Ithaca is offering a great way to celebrate spring this weekend and promote biking and walking – Bike Walk Tompkins, a great cycling advocacy organization in Ithaca, will hold its 14th Streets Alive! street festival from 1 to 5 p.m. on Sunday, April 28.
I recommend it to all Twin Tiers residents because it’s fun and a great way to celebrate “active transportation” such as biking, walking, skateboarding, inline skating, dancing, and running.
Cayuga Street will be closed to vehicles from Ithaca High School to Court Street, and Court Street will be closed to vehicles to the Greater Ithaca Activities Center and open to people so they can have fun many different ways.
Several thousand people usually show up to have some outdoor fun. The forecast is for highs in the 60s with a 30 percent chance of rain.
Volunteers are still needed. Volunteer here.
The streets are busy with activities. Organizers said people will be playing Frisbee, basketball, and street hockey. For the kids, they will be Hula Hooping, playing hopscotch, and jumping rope. (This may appeal to some of us adults, too.)
In addition to promoting outdoor exercise and fun, Bike Walk Tompkins Executive Director Victoria “Vikki” Armstrong said the event helps bring people together.
“People come out and they’re like, ‘Oh, I can hang out and meet my neighbors,” Vikki told The Ithaca Voice. “People are always just sort of in conversation.”
Vikki said Bike Walk Tompkins was started as a result of the first Streets Alive! in 2012.
“Over time, there was a group of engaged professionals who really wanted it to become a more positive community building approach to using bikes as a form of transportation,” Victoria told the newspaper. “There was also this desire to make up an organization or entity that would focus solely as a nonprofit – be a voice for making bicycling and walking seen as real forms of transportation and accommodating that.”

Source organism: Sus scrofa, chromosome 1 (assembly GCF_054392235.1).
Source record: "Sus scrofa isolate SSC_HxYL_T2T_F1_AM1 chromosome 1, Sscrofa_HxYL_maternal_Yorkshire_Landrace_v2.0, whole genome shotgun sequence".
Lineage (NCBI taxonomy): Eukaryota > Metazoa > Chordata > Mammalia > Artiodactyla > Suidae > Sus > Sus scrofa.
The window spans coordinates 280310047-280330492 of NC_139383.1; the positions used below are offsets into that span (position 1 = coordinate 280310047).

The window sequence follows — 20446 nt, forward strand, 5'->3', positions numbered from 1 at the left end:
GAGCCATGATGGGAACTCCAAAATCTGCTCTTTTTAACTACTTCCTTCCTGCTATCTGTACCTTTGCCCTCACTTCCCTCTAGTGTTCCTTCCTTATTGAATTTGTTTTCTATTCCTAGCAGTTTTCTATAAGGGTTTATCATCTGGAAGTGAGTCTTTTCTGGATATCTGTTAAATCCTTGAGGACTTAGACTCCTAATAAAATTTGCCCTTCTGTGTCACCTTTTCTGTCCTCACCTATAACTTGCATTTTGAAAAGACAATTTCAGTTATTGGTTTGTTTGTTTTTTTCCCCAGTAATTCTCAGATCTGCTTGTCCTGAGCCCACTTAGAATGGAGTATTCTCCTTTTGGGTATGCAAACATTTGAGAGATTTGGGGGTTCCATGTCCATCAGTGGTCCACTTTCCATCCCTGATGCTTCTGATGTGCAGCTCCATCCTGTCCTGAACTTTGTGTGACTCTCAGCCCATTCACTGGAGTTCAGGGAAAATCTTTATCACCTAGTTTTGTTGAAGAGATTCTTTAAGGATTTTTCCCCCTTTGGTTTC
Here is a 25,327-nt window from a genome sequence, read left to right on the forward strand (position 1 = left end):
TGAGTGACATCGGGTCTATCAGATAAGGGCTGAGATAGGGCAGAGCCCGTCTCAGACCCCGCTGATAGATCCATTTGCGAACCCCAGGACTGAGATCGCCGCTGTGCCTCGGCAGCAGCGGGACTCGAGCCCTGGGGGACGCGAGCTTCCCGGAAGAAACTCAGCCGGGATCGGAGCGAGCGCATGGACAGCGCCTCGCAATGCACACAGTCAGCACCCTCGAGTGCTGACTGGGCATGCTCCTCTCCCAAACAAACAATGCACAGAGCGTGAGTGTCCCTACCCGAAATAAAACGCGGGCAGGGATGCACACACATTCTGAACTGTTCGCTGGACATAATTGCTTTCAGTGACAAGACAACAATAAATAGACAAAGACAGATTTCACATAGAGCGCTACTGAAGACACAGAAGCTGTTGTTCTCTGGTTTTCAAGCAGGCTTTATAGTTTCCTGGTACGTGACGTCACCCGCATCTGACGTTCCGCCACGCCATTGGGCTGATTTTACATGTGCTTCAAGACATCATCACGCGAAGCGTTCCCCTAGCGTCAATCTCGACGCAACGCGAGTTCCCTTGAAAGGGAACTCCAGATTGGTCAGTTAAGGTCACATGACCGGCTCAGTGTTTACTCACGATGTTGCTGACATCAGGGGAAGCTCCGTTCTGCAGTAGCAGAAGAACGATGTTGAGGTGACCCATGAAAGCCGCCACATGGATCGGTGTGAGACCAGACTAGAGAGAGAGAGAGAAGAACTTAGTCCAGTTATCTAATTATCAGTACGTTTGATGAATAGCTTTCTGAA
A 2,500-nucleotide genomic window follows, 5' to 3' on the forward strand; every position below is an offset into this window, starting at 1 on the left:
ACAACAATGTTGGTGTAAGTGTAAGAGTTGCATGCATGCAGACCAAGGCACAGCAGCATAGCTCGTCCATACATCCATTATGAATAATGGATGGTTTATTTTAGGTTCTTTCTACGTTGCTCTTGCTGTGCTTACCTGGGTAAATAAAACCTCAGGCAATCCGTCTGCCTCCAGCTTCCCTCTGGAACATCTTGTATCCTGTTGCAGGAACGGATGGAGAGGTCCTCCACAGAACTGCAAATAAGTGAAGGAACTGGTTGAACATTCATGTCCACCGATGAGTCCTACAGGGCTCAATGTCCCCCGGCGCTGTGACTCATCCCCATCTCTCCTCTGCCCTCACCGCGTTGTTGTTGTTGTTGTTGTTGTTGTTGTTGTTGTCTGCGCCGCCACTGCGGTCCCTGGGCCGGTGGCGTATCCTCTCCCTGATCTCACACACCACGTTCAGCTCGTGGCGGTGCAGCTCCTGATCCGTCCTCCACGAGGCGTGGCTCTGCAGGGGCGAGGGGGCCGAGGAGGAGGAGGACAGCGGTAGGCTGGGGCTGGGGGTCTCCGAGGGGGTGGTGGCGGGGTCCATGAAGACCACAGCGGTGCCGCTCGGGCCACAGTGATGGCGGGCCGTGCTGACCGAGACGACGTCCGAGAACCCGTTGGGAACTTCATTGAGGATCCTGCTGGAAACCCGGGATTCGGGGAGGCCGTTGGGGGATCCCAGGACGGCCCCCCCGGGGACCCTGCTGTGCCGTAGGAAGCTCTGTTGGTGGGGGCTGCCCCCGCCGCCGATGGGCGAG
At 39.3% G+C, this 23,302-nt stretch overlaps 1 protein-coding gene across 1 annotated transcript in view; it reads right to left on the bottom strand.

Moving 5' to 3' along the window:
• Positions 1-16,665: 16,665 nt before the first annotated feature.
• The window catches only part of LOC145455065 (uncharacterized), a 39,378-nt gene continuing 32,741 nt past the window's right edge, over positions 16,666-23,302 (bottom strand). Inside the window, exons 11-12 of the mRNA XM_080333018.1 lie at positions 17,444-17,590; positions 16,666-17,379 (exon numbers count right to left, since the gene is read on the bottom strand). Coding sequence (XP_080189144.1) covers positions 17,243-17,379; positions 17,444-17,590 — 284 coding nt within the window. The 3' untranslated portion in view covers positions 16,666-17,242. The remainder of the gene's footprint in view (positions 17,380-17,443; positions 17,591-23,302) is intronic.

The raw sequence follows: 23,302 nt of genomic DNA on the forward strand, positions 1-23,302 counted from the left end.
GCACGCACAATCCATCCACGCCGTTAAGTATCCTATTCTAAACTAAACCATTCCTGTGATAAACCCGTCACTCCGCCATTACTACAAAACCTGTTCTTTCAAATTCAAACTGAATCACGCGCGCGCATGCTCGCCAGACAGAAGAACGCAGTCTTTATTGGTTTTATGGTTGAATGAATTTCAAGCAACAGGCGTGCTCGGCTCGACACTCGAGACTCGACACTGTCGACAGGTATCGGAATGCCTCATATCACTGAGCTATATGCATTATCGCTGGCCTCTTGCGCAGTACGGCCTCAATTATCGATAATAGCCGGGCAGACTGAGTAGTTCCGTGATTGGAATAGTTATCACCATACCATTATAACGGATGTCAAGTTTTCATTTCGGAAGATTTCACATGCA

The event will also include a bike mechanic working curbside, food trucks at Thompson Park, the Youth Bureau bike rodeo, Circus Culture at Ithaca High School, and Cultura’s Cinco de Mayo Festival at the Greater Ithaca Activities Center.
“It’s light, it’s fun, but it’s also remarkable to see how much space in our community is devoted to travel and primarily motorized travel, which is necessary, but it helps us rethink how we’ve chosen to use this space and could we choose differently,” Vikki said.
If you miss Sunday’s event but wanted to attend, the festival takes place twice a year — in the Fall Creek neighborhood in the spring and in Ithaca’s Southside neighborhood in the fall.
Thanks for reading,